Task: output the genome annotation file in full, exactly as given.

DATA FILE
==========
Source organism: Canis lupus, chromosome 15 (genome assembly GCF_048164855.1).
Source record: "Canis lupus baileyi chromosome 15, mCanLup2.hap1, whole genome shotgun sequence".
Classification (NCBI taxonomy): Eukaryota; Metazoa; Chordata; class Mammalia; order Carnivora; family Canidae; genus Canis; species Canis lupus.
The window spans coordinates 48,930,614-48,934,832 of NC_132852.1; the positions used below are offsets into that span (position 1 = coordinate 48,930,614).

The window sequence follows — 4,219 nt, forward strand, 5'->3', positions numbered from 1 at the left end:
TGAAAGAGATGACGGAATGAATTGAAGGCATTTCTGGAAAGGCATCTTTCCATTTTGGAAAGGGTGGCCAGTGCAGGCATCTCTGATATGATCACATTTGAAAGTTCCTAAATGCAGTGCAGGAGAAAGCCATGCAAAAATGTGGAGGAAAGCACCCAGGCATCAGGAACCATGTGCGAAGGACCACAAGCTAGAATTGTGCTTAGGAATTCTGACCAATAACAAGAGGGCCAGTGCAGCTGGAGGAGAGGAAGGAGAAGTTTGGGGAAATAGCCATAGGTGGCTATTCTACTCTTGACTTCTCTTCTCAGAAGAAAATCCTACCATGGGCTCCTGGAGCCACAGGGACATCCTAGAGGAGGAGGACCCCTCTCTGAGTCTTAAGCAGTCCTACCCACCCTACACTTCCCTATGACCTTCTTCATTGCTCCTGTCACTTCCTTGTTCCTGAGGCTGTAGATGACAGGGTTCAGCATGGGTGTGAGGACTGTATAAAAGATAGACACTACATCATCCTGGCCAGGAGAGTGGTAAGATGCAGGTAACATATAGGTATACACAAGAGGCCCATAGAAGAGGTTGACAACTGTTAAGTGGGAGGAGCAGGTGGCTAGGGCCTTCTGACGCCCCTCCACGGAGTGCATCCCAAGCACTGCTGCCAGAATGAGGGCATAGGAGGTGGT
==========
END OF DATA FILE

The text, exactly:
Source organism: Canis lupus, chromosome 15 (genome assembly GCF_048164855.1).
Source record: "Canis lupus baileyi chromosome 15, mCanLup2.hap1, whole genome shotgun sequence".
Classification (NCBI taxonomy): Eukaryota; Metazoa; Chordata; class Mammalia; order Carnivora; family Canidae; genus Canis; species Canis lupus.
The window spans coordinates 48,930,614-48,934,832 of NC_132852.1; the positions used below are offsets into that span (position 1 = coordinate 48,930,614).

The window sequence follows — 4,219 nt, forward strand, 5'->3', positions numbered from 1 at the left end:
TGAAAGAGATGACGGAATGAATTGAAGGCATTTCTGGAAAGGCATCTTTCCATTTTGGAAAGGGTGGCCAGTGCAGGCATCTCTGATATGATCACATTTGAAAGTTCCTAAATGCAGTGCAGGAGAAAGCCATGCAAAAATGTGGAGGAAAGCACCCAGGCATCAGGAACCATGTGCGAAGGACCACAAGCTAGAATTGTGCTTAGGAATTCTGACCAATAACAAGAGGGCCAGTGCAGCTGGAGGAGAGGAAGGAGAAGTTTGGGGAAATAGCCATAGGTGGCTATTCTACTCTTGACTTCTCTTCTCAGAAGAAAATCCTACCATGGGCTCCTGGAGCCACAGGGACATCCTAGAGGAGGAGGACCCCTCTCTGAGTCTTAAGCAGTCCTACCCACCCTACACTTCCCTATGACCTTCTTCATTGCTCCTGTCACTTCCTTGTTCCTGAGGCTGTAGATGACAGGGTTCAGCATGGGTGTGAGGACTGTATAAAAGATAGACACTACATCATCCTGGCCAGGAGAGTGGTAAGATGCAGGTAACATATAGGTATACACAAGAGGCCCATAGAAGAGGTTGACAACTGTTAAGTGGGAGGAGCAGGTGGCTAGGGCCTTCTGACGCCCCTCCACGGAGTGCATCCCAAGCACTGCTGCCAGAATGAGGGCATAGGAGGTGGT